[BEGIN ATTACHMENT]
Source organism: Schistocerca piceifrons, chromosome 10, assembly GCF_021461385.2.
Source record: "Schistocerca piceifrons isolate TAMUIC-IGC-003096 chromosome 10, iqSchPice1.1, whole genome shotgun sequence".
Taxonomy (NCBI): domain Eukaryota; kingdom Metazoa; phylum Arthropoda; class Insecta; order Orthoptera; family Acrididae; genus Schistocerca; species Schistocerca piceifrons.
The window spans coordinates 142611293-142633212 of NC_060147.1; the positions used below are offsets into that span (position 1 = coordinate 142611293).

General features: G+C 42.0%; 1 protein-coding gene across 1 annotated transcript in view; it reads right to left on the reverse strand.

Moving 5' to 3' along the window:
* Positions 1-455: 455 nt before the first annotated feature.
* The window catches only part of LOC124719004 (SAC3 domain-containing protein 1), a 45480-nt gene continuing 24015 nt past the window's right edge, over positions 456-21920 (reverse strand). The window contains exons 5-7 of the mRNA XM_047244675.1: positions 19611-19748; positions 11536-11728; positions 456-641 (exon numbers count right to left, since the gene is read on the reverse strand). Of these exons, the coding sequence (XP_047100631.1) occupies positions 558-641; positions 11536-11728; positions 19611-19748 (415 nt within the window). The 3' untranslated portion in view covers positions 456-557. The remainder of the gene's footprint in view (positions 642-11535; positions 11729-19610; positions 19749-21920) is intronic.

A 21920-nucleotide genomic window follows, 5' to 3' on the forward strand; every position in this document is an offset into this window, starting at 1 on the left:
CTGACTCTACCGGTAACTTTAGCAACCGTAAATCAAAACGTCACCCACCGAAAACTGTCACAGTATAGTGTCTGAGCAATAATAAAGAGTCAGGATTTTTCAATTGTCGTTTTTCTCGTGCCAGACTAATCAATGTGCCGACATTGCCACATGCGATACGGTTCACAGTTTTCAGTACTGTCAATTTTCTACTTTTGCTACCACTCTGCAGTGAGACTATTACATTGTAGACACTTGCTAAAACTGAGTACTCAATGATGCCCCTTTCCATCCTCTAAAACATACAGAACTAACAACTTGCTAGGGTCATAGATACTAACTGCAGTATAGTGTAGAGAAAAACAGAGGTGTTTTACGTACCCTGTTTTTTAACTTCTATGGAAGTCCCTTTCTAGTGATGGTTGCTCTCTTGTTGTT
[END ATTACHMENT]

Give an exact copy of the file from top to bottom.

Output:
Source organism: Schistocerca piceifrons, chromosome 10, assembly GCF_021461385.2.
Source record: "Schistocerca piceifrons isolate TAMUIC-IGC-003096 chromosome 10, iqSchPice1.1, whole genome shotgun sequence".
Taxonomy (NCBI): domain Eukaryota; kingdom Metazoa; phylum Arthropoda; class Insecta; order Orthoptera; family Acrididae; genus Schistocerca; species Schistocerca piceifrons.
The window spans coordinates 142611293-142633212 of NC_060147.1; the positions used below are offsets into that span (position 1 = coordinate 142611293).

General features: G+C 42.0%; 1 protein-coding gene across 1 annotated transcript in view; it reads right to left on the reverse strand.

Moving 5' to 3' along the window:
* Positions 1-455: 455 nt before the first annotated feature.
* The window catches only part of LOC124719004 (SAC3 domain-containing protein 1), a 45480-nt gene continuing 24015 nt past the window's right edge, over positions 456-21920 (reverse strand). The window contains exons 5-7 of the mRNA XM_047244675.1: positions 19611-19748; positions 11536-11728; positions 456-641 (exon numbers count right to left, since the gene is read on the reverse strand). Of these exons, the coding sequence (XP_047100631.1) occupies positions 558-641; positions 11536-11728; positions 19611-19748 (415 nt within the window). The 3' untranslated portion in view covers positions 456-557. The remainder of the gene's footprint in view (positions 642-11535; positions 11729-19610; positions 19749-21920) is intronic.

A 21920-nucleotide genomic window follows, 5' to 3' on the forward strand; every position in this document is an offset into this window, starting at 1 on the left:
CTGACTCTACCGGTAACTTTAGCAACCGTAAATCAAAACGTCACCCACCGAAAACTGTCACAGTATAGTGTCTGAGCAATAATAAAGAGTCAGGATTTTTCAATTGTCGTTTTTCTCGTGCCAGACTAATCAATGTGCCGACATTGCCACATGCGATACGGTTCACAGTTTTCAGTACTGTCAATTTTCTACTTTTGCTACCACTCTGCAGTGAGACTATTACATTGTAGACACTTGCTAAAACTGAGTACTCAATGATGCCCCTTTCCATCCTCTAAAACATACAGAACTAACAACTTGCTAGGGTCATAGATACTAACTGCAGTATAGTGTAGAGAAAAACAGAGGTGTTTTACGTACCCTGTTTTTTAACTTCTATGGAAGTCCCTTTCTAGTGATGGTTGCTCTCTTGTTGTT